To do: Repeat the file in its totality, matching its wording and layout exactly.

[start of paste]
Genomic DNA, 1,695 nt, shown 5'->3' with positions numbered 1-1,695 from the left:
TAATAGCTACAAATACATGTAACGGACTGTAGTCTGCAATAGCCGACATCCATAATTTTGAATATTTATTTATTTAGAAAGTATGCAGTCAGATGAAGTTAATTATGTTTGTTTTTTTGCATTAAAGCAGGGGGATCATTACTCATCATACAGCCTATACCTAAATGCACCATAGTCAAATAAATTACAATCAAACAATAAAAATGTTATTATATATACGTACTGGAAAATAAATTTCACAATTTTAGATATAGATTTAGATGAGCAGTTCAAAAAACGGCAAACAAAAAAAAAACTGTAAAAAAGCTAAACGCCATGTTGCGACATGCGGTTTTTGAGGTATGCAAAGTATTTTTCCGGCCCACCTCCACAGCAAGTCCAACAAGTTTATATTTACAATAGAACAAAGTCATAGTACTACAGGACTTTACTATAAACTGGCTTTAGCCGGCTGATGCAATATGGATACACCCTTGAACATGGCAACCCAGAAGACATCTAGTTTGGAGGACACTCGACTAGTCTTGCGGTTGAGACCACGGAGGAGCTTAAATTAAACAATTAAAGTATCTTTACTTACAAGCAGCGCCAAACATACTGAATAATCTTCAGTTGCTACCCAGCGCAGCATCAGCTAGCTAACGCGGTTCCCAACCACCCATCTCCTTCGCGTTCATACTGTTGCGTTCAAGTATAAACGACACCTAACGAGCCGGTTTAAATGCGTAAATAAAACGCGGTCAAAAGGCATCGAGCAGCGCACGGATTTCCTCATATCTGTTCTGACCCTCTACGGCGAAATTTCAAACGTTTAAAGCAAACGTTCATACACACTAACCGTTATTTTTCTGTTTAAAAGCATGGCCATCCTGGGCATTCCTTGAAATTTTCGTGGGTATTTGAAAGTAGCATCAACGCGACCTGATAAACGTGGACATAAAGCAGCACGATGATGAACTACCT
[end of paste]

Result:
Genomic DNA, 1,695 nt, shown 5'->3' with positions numbered 1-1,695 from the left:
TAATAGCTACAAATACATGTAACGGACTGTAGTCTGCAATAGCCGACATCCATAATTTTGAATATTTATTTATTTAGAAAGTATGCAGTCAGATGAAGTTAATTATGTTTGTTTTTTTGCATTAAAGCAGGGGGATCATTACTCATCATACAGCCTATACCTAAATGCACCATAGTCAAATAAATTACAATCAAACAATAAAAATGTTATTATATATACGTACTGGAAAATAAATTTCACAATTTTAGATATAGATTTAGATGAGCAGTTCAAAAAACGGCAAACAAAAAAAAAACTGTAAAAAAGCTAAACGCCATGTTGCGACATGCGGTTTTTGAGGTATGCAAAGTATTTTTCCGGCCCACCTCCACAGCAAGTCCAACAAGTTTATATTTACAATAGAACAAAGTCATAGTACTACAGGACTTTACTATAAACTGGCTTTAGCCGGCTGATGCAATATGGATACACCCTTGAACATGGCAACCCAGAAGACATCTAGTTTGGAGGACACTCGACTAGTCTTGCGGTTGAGACCACGGAGGAGCTTAAATTAAACAATTAAAGTATCTTTACTTACAAGCAGCGCCAAACATACTGAATAATCTTCAGTTGCTACCCAGCGCAGCATCAGCTAGCTAACGCGGTTCCCAACCACCCATCTCCTTCGCGTTCATACTGTTGCGTTCAAGTATAAACGACACCTAACGAGCCGGTTTAAATGCGTAAATAAAACGCGGTCAAAAGGCATCGAGCAGCGCACGGATTTCCTCATATCTGTTCTGACCCTCTACGGCGAAATTTCAAACGTTTAAAGCAAACGTTCATACACACTAACCGTTATTTTTCTGTTTAAAAGCATGGCCATCCTGGGCATTCCTTGAAATTTTCGTGGGTATTTGAAAGTAGCATCAACGCGACCTGATAAACGTGGACATAAAGCAGCACGATGATGAACTACCT